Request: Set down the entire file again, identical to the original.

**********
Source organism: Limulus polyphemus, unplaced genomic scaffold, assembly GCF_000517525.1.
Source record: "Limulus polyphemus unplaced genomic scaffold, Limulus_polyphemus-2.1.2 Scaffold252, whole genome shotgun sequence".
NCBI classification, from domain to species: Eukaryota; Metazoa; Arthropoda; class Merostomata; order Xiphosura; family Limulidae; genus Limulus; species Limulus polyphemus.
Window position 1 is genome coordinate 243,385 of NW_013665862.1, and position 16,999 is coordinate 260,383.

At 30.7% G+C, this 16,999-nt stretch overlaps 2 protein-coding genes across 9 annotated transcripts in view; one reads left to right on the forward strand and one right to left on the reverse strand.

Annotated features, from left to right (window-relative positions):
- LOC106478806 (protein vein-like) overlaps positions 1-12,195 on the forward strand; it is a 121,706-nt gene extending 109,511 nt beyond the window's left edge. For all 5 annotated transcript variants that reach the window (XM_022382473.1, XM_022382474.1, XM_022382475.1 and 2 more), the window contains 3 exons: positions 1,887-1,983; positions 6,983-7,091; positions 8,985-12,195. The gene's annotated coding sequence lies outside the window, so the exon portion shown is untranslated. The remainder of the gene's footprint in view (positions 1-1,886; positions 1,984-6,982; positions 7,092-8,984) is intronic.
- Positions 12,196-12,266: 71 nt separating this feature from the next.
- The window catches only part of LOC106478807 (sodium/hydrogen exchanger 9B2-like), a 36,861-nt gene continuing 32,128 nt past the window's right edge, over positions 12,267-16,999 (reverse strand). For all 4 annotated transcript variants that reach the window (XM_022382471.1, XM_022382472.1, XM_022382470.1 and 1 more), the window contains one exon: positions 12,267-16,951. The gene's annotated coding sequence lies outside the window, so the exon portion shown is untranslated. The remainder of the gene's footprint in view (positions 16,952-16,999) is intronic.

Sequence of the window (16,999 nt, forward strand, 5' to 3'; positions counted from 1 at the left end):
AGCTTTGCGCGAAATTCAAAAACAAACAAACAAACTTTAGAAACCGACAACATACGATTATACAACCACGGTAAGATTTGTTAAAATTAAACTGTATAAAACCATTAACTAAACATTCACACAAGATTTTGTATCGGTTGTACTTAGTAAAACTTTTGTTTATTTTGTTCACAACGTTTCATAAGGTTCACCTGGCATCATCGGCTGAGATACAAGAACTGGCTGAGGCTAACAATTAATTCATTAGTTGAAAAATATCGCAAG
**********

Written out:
Source organism: Limulus polyphemus, unplaced genomic scaffold, assembly GCF_000517525.1.
Source record: "Limulus polyphemus unplaced genomic scaffold, Limulus_polyphemus-2.1.2 Scaffold252, whole genome shotgun sequence".
NCBI classification, from domain to species: Eukaryota; Metazoa; Arthropoda; class Merostomata; order Xiphosura; family Limulidae; genus Limulus; species Limulus polyphemus.
Window position 1 is genome coordinate 243,385 of NW_013665862.1, and position 16,999 is coordinate 260,383.

At 30.7% G+C, this 16,999-nt stretch overlaps 2 protein-coding genes across 9 annotated transcripts in view; one reads left to right on the forward strand and one right to left on the reverse strand.

Annotated features, from left to right (window-relative positions):
- LOC106478806 (protein vein-like) overlaps positions 1-12,195 on the forward strand; it is a 121,706-nt gene extending 109,511 nt beyond the window's left edge. For all 5 annotated transcript variants that reach the window (XM_022382473.1, XM_022382474.1, XM_022382475.1 and 2 more), the window contains 3 exons: positions 1,887-1,983; positions 6,983-7,091; positions 8,985-12,195. The gene's annotated coding sequence lies outside the window, so the exon portion shown is untranslated. The remainder of the gene's footprint in view (positions 1-1,886; positions 1,984-6,982; positions 7,092-8,984) is intronic.
- Positions 12,196-12,266: 71 nt separating this feature from the next.
- The window catches only part of LOC106478807 (sodium/hydrogen exchanger 9B2-like), a 36,861-nt gene continuing 32,128 nt past the window's right edge, over positions 12,267-16,999 (reverse strand). For all 4 annotated transcript variants that reach the window (XM_022382471.1, XM_022382472.1, XM_022382470.1 and 1 more), the window contains one exon: positions 12,267-16,951. The gene's annotated coding sequence lies outside the window, so the exon portion shown is untranslated. The remainder of the gene's footprint in view (positions 16,952-16,999) is intronic.

Sequence of the window (16,999 nt, forward strand, 5' to 3'; positions counted from 1 at the left end):
AGCTTTGCGCGAAATTCAAAAACAAACAAACAAACTTTAGAAACCGACAACATACGATTATACAACCACGGTAAGATTTGTTAAAATTAAACTGTATAAAACCATTAACTAAACATTCACACAAGATTTTGTATCGGTTGTACTTAGTAAAACTTTTGTTTATTTTGTTCACAACGTTTCATAAGGTTCACCTGGCATCATCGGCTGAGATACAAGAACTGGCTGAGGCTAACAATTAATTCATTAGTTGAAAAATATCGCAAG